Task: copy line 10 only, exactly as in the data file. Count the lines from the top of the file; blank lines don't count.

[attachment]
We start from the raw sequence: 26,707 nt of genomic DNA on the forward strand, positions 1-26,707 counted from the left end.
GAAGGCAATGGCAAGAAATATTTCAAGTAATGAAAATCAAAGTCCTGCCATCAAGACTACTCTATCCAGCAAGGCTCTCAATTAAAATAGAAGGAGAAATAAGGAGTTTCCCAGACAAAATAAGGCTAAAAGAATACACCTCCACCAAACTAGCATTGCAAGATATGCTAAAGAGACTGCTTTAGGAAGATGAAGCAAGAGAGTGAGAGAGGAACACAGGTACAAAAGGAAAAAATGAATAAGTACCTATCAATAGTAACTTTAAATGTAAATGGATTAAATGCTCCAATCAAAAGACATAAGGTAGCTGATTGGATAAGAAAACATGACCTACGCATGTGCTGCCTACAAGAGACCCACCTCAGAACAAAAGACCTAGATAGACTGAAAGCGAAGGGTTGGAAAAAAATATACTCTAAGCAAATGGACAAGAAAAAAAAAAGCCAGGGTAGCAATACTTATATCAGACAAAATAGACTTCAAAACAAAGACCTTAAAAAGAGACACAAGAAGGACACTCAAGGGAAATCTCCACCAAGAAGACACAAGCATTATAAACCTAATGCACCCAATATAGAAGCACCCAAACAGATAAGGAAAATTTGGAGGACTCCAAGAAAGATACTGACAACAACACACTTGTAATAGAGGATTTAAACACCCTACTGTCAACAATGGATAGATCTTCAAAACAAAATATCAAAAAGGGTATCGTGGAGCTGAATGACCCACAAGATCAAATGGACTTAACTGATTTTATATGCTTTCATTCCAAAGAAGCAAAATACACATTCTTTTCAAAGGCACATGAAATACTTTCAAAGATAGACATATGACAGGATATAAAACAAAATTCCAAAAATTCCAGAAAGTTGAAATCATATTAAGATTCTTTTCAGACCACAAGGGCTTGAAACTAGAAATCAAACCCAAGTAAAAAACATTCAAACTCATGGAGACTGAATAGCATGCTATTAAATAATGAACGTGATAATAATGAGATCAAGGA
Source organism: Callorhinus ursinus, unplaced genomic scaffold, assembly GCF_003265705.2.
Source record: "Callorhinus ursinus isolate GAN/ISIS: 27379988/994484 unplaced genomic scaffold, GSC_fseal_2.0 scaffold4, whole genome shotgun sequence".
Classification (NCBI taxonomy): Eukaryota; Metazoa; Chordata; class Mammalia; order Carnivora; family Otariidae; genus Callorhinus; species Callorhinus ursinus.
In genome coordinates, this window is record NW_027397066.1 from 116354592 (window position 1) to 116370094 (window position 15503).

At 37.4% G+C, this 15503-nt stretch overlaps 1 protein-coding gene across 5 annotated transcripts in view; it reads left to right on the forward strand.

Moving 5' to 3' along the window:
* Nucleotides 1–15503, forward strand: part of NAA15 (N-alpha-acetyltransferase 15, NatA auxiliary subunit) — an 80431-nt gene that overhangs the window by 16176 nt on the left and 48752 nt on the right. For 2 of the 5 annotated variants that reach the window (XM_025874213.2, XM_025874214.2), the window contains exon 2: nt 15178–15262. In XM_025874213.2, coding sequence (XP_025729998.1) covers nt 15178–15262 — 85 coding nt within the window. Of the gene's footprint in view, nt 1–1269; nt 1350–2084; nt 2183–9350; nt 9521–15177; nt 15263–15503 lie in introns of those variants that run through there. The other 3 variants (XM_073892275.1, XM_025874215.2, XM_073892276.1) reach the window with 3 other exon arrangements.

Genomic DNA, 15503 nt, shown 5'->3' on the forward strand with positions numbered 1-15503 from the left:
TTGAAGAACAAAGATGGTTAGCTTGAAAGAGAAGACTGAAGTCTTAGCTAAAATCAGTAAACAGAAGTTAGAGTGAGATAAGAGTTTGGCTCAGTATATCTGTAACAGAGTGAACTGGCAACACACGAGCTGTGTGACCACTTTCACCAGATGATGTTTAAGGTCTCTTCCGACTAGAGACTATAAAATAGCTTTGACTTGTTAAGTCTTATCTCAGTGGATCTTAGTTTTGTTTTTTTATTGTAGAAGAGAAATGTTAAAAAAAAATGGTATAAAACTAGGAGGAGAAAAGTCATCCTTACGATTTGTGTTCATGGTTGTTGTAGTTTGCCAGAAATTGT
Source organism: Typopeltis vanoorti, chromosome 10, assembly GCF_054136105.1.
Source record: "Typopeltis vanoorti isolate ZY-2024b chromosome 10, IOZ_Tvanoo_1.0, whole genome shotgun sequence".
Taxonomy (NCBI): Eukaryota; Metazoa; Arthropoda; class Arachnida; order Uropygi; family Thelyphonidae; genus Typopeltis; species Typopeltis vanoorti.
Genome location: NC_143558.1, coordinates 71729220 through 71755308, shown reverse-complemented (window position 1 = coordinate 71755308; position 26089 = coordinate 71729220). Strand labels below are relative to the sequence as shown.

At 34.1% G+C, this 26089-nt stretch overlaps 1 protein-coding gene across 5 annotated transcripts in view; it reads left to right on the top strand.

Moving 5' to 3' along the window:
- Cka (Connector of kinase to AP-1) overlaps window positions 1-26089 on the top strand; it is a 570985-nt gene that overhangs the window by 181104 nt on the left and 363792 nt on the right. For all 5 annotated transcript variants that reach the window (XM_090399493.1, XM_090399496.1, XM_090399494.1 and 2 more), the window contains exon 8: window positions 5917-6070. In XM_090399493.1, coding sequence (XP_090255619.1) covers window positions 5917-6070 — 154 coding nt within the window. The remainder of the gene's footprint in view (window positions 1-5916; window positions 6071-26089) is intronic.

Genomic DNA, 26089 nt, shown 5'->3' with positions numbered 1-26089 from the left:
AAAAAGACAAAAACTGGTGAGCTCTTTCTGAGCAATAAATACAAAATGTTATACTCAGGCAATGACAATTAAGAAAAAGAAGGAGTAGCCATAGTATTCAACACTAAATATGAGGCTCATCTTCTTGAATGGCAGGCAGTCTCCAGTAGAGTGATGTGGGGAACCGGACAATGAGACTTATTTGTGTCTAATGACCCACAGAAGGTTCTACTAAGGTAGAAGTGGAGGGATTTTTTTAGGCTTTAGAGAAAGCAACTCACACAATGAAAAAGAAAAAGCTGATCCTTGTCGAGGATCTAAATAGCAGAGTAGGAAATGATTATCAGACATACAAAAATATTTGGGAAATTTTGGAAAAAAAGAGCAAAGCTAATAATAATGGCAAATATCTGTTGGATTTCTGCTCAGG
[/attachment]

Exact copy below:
Genomic DNA, 15503 nt, shown 5'->3' on the forward strand with positions numbered 1-15503 from the left: